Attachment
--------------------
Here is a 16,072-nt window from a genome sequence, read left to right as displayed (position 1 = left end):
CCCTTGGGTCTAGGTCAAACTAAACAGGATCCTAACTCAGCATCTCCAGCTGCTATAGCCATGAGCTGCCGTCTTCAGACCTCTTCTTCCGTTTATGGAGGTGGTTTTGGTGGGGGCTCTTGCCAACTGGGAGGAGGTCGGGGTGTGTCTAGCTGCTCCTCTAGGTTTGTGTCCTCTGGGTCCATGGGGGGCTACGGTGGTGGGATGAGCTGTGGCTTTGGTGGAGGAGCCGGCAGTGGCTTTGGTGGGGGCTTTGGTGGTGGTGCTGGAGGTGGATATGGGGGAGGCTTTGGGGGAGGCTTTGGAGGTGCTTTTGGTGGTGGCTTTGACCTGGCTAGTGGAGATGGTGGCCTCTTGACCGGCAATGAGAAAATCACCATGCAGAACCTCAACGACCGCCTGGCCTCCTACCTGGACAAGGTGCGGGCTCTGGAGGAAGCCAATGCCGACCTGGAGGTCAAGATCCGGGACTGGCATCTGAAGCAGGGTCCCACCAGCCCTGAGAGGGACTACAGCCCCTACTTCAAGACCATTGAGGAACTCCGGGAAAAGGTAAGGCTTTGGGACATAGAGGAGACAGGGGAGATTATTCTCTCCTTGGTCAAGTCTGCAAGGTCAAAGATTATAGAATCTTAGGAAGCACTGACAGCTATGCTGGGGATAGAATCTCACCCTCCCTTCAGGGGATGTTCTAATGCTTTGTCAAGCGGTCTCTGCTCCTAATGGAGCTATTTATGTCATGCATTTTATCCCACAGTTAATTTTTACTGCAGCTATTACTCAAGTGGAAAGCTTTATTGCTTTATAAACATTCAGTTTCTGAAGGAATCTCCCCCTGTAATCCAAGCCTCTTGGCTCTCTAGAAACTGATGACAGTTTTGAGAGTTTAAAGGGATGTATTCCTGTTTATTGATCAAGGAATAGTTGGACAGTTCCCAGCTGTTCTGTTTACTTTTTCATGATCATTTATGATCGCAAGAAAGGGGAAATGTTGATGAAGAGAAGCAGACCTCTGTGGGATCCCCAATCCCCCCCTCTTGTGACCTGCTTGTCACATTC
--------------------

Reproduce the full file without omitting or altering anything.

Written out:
Here is a 16,072-nt window from a genome sequence, read left to right as displayed (position 1 = left end):
CCCTTGGGTCTAGGTCAAACTAAACAGGATCCTAACTCAGCATCTCCAGCTGCTATAGCCATGAGCTGCCGTCTTCAGACCTCTTCTTCCGTTTATGGAGGTGGTTTTGGTGGGGGCTCTTGCCAACTGGGAGGAGGTCGGGGTGTGTCTAGCTGCTCCTCTAGGTTTGTGTCCTCTGGGTCCATGGGGGGCTACGGTGGTGGGATGAGCTGTGGCTTTGGTGGAGGAGCCGGCAGTGGCTTTGGTGGGGGCTTTGGTGGTGGTGCTGGAGGTGGATATGGGGGAGGCTTTGGGGGAGGCTTTGGAGGTGCTTTTGGTGGTGGCTTTGACCTGGCTAGTGGAGATGGTGGCCTCTTGACCGGCAATGAGAAAATCACCATGCAGAACCTCAACGACCGCCTGGCCTCCTACCTGGACAAGGTGCGGGCTCTGGAGGAAGCCAATGCCGACCTGGAGGTCAAGATCCGGGACTGGCATCTGAAGCAGGGTCCCACCAGCCCTGAGAGGGACTACAGCCCCTACTTCAAGACCATTGAGGAACTCCGGGAAAAGGTAAGGCTTTGGGACATAGAGGAGACAGGGGAGATTATTCTCTCCTTGGTCAAGTCTGCAAGGTCAAAGATTATAGAATCTTAGGAAGCACTGACAGCTATGCTGGGGATAGAATCTCACCCTCCCTTCAGGGGATGTTCTAATGCTTTGTCAAGCGGTCTCTGCTCCTAATGGAGCTATTTATGTCATGCATTTTATCCCACAGTTAATTTTTACTGCAGCTATTACTCAAGTGGAAAGCTTTATTGCTTTATAAACATTCAGTTTCTGAAGGAATCTCCCCCTGTAATCCAAGCCTCTTGGCTCTCTAGAAACTGATGACAGTTTTGAGAGTTTAAAGGGATGTATTCCTGTTTATTGATCAAGGAATAGTTGGACAGTTCCCAGCTGTTCTGTTTACTTTTTCATGATCATTTATGATCGCAAGAAAGGGGAAATGTTGATGAAGAGAAGCAGACCTCTGTGGGATCCCCAATCCCCCCCTCTTGTGACCTGCTTGTCACATTC